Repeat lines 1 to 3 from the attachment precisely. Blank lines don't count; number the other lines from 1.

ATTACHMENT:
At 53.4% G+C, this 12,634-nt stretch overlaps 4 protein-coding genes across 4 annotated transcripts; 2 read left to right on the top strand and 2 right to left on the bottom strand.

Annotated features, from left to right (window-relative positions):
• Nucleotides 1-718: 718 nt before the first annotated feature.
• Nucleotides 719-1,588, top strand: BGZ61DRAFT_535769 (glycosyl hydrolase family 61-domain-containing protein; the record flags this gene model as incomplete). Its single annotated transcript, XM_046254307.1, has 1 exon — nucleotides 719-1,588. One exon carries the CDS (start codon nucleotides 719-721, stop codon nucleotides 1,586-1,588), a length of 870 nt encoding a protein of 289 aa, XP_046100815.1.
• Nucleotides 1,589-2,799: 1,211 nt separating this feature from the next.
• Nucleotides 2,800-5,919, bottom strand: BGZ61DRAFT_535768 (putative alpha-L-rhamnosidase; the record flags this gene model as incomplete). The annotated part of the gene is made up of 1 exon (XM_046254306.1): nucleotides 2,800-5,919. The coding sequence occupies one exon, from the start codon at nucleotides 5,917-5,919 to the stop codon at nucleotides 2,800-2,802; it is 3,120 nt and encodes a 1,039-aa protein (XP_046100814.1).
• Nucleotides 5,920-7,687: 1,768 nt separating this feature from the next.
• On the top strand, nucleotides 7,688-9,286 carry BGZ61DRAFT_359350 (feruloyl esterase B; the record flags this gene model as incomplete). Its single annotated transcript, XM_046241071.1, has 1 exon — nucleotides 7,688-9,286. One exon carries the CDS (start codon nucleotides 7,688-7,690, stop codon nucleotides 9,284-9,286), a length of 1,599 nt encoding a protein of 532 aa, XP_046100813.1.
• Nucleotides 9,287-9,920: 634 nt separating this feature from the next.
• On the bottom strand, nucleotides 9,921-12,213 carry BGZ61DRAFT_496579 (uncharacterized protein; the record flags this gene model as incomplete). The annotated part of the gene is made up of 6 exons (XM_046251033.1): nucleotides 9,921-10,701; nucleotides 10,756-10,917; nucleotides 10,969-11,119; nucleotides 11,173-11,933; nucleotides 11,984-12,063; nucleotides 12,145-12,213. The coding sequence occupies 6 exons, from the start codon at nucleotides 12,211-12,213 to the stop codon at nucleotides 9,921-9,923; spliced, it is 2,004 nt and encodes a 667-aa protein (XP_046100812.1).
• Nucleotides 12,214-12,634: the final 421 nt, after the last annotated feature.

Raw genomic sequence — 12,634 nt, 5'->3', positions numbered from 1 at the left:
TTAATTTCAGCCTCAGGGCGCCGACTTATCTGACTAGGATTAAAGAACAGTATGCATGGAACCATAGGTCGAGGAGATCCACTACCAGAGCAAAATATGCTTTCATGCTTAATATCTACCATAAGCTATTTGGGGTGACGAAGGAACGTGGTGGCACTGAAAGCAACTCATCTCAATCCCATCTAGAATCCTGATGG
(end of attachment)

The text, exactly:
At 53.4% G+C, this 12,634-nt stretch overlaps 4 protein-coding genes across 4 annotated transcripts; 2 read left to right on the top strand and 2 right to left on the bottom strand.

Annotated features, from left to right (window-relative positions):
• Nucleotides 1-718: 718 nt before the first annotated feature.